Many other formats have come along over time and some got popular. The rar format was very popular for some time, but it’s closed nature limited how far it went.

Hiding in plain sight.

Zip started to become the underlying format of many popular applications and delivery formats. Java distributes software in “jar” files that despite sounding like “tar” are really just zip files with a manifest file in it.

When Microsoft needed to make Office documents an open standard they switched components to XML files and threw them into a described directory hierarchy inside a zip file. You can unzip any of your Word, Excel or Powerpoint files and walk through it by hand. I’ve also written scripts that parse and alter those formats to achieve simple and easy results. This was way easier than the earlier Office file formats that used an emulated floppy disk to store everything.

The list doesn’t stop with those 2 massive examples. Reading and writing zip files is available in every popular programming language and considered so common it is part of the standard library of some modern ones. Python makes it very easy to work with as part of the standard library as does Golang.

Moving forward

The definition of the zip file format is still driven by PKware and they have not been sitting on their laurels. In this year they added the Zstandard compression method which is ideal for small files and good overall performance. While it would be better in the long term to have an open process, this one has worked so far. If PKware goes away or changes to a closed format the last open one could be extended by a larger community for years to come.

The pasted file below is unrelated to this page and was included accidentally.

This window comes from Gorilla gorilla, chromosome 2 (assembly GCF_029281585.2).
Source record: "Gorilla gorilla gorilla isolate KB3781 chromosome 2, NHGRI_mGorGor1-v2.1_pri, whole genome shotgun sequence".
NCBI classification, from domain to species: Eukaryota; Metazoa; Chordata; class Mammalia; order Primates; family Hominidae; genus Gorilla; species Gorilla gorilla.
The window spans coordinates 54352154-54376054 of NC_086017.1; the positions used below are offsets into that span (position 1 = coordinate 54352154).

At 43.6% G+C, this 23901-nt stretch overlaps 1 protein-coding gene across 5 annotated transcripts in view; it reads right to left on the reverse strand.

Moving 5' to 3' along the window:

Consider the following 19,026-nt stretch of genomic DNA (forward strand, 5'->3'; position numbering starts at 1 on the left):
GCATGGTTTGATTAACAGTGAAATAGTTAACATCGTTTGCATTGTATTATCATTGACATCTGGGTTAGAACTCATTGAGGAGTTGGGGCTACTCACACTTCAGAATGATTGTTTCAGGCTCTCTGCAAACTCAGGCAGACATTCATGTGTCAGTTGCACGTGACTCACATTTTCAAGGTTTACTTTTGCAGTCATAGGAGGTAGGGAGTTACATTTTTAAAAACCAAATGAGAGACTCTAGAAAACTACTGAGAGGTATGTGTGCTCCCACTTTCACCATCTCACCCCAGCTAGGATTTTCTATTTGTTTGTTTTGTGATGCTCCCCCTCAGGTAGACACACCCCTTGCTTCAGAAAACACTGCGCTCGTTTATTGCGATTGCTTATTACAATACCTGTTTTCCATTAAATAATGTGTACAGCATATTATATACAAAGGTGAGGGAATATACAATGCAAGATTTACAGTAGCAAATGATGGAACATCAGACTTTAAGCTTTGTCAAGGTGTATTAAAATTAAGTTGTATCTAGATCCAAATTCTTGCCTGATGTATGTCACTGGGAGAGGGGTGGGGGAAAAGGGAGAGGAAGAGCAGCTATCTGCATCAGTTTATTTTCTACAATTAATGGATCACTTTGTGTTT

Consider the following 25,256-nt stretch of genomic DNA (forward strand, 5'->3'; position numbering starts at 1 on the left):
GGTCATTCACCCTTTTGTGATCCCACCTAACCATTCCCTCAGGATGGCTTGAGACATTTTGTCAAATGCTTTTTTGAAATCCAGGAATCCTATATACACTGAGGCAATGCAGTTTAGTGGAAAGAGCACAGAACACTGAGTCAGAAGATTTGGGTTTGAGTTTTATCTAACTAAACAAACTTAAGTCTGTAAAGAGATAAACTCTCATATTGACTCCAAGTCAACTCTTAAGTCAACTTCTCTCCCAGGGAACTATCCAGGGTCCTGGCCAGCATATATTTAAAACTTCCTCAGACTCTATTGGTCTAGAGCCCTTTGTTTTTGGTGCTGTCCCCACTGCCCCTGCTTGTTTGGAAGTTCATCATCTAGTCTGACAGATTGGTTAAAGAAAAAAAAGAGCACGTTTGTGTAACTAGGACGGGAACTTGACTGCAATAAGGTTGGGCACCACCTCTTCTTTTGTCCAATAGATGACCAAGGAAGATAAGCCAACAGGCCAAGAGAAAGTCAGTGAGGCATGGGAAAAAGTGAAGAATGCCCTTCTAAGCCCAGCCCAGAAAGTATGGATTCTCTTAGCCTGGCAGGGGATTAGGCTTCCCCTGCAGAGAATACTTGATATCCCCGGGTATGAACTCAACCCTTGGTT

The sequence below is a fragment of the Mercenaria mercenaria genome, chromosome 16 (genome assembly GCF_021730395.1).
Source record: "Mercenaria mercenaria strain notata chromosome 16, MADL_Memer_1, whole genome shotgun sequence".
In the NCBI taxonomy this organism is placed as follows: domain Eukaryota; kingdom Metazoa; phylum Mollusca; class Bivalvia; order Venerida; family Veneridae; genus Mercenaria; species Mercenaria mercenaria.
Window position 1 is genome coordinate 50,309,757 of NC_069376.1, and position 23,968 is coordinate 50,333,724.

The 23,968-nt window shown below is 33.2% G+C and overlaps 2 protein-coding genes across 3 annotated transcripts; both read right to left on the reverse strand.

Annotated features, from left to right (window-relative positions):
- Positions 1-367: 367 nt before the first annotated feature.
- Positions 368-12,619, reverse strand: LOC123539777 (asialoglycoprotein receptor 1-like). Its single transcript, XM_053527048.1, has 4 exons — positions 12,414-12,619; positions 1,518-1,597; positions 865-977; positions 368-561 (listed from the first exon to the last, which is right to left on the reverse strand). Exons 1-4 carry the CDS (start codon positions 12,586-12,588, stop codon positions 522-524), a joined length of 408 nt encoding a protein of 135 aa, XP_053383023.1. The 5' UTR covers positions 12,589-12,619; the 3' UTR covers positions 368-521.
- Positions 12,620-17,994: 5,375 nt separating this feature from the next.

While the format is not ideal in an anticryptography sense, I think it is a good one to use for long term archiving data right now. The format is well documented and easy to understand. Software to read it is almost everywhere and can be easily ported for decades to come. I would feel comfortable that an archivist in a 100 years could work with a zip file easily. I wouldn’t be surprised if the general public still found them painless to open in that time either.

I don’t see any other format in common use today that can meet all of that. Tar has been around longer and is arguably better designed, but compression is layered and software to read it isn’t quite as common. The hdf format is better designed for doing interesting things at a higher performance but isn’t as easy to work with. Zip is the best format for long term archiving until we purpose build a better one.